More parents seeking better methods for ‘neurodivergent learners,’ but homeschoolers have deployed these strategies for years

Yale professor Christina Cipriano is calling for educational alternatives, after seeing how public schools failed her daughter even after she obtained an Individual Education Plan…

Yale professor Christina Cipriano is calling for educational alternatives, after seeing how public schools failed her daughter even after she obtained an Individual Education Plan (IEP).

“Neurodivergent students do not need to learn how to learn differently to have the chance to succeed in our nation’s public schools,” the Ph.D. and director of the Education Collaboratory at Yale wrote for EdSurge, a left-of-center educational magazine. “Our nation’s public schools need to learn how to educate differently so all students have the opportunity to succeed.”

However, many of the changes Cipriano advocates have already circulated for years within the homeschool community.

Indeed, homeschool families succeeded in helping neurodivergent children long before the COVID-19 pandemic highlighted learning shortfalls in public schools.

‘Good learning’ assumptions can hinder students

Cipriano’s experience with the public-school system became personal in the fall of 2020, when her daughter entered kindergarten at the height of remote instruction.

“Like her peers nationwide, her transition to first grade in the fall of 2021 was a challenging one,” she writes. “Although she was performing at grade level academically, she experienced increasing challenges with her attention, organization, peer interactions and behaviors at school.”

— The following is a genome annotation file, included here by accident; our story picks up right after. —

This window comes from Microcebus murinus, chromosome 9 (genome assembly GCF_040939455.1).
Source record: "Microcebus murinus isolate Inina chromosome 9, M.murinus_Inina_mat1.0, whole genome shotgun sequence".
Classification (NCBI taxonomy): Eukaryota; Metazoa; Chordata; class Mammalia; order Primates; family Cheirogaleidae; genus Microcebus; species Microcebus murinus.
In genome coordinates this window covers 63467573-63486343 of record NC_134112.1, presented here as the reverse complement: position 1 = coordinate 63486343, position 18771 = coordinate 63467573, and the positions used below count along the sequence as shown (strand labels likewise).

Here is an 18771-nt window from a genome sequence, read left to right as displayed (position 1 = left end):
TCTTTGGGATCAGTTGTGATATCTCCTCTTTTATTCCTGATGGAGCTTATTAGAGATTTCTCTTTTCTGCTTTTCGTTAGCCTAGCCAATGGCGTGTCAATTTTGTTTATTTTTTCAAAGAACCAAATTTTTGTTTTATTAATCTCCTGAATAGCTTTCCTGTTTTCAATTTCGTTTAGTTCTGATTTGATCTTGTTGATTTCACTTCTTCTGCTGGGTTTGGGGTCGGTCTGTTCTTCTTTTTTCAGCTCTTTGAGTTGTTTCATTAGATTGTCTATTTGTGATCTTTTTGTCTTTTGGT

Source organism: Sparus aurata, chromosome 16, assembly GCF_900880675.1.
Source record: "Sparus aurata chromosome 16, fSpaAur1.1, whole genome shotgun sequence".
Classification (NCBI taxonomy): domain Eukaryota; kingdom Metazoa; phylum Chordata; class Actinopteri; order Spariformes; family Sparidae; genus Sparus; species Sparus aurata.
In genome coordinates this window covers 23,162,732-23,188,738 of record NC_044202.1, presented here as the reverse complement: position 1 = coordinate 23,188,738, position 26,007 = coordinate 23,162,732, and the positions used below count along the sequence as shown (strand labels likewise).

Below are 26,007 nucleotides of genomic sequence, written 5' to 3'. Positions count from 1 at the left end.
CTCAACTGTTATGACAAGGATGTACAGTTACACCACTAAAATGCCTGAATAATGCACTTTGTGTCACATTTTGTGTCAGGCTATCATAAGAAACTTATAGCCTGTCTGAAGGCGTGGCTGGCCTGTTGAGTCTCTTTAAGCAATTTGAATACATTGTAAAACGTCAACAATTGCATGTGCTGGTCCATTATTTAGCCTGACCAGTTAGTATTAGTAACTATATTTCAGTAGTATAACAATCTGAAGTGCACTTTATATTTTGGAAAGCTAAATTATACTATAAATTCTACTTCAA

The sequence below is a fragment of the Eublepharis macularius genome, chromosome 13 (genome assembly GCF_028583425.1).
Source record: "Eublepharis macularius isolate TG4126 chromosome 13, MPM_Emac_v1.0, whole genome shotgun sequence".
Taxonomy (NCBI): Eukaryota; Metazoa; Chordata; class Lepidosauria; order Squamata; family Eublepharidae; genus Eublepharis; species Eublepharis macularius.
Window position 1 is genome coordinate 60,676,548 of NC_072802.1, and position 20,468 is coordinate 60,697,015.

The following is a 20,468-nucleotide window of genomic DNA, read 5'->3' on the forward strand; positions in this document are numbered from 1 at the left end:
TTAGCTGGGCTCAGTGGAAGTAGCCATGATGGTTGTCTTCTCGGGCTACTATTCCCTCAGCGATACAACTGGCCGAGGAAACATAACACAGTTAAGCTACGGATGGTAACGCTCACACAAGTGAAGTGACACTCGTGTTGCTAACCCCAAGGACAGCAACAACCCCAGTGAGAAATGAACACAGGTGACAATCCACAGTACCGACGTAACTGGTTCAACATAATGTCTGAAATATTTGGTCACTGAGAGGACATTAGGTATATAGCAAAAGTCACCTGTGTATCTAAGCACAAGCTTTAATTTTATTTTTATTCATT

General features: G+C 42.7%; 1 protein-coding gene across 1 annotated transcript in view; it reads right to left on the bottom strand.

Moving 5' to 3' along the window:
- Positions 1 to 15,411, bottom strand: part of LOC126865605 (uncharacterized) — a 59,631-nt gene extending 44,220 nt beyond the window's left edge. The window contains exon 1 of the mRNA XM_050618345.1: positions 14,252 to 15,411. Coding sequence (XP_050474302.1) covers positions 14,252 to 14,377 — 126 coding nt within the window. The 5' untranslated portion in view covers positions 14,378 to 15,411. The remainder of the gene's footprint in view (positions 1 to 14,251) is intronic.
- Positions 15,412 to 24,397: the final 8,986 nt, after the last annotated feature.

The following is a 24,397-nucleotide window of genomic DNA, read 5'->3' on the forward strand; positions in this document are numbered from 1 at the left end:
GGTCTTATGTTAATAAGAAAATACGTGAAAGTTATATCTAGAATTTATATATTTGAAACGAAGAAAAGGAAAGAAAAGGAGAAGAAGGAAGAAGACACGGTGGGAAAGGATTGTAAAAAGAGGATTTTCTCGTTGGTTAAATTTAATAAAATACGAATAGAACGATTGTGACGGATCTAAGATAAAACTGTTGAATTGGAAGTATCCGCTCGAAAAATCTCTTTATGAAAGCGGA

Part of the problem stemmed from traditional classrooms forcing children to behave in ways that didn’t always encourage learning, Cipriano found. 

“The picture of what ‘good learning’ looks like in classrooms has a long legacy of upholding ableist, neuronormative patterns of behavior,” she explains. “Sitting in a chair, still, with both feet down on the floor, looking forward, and not fidgeting, does not equate to how much a student is learning. Neither does finishing all the problems in a designated time frame or being able to fit your thinking into a little box at the bottom of a worksheet or exam.” 

This doesn’t come as news to homeschool students, who studies show demonstrate how to achieve more learning in fewer hours than their public-school counterparts. 

“Because the homeschool students demonstrated significantly more learning behavior during instruction, it was unsurprising that they made more academic gains than the public-school students,” writes Stephen Duvall, Ph.D., for the Home School Legal Defense Association (HSLDA). 

“In as little as 2 hours, homeschoolers can engage in the same amount of strategic learning behavior as public-school students experience in an entire school day.” 

For example, one study observed 100 randomly selected 4th-grade students and how long they engaged in learning behaviors such as reading, writing and talking about the subject matter.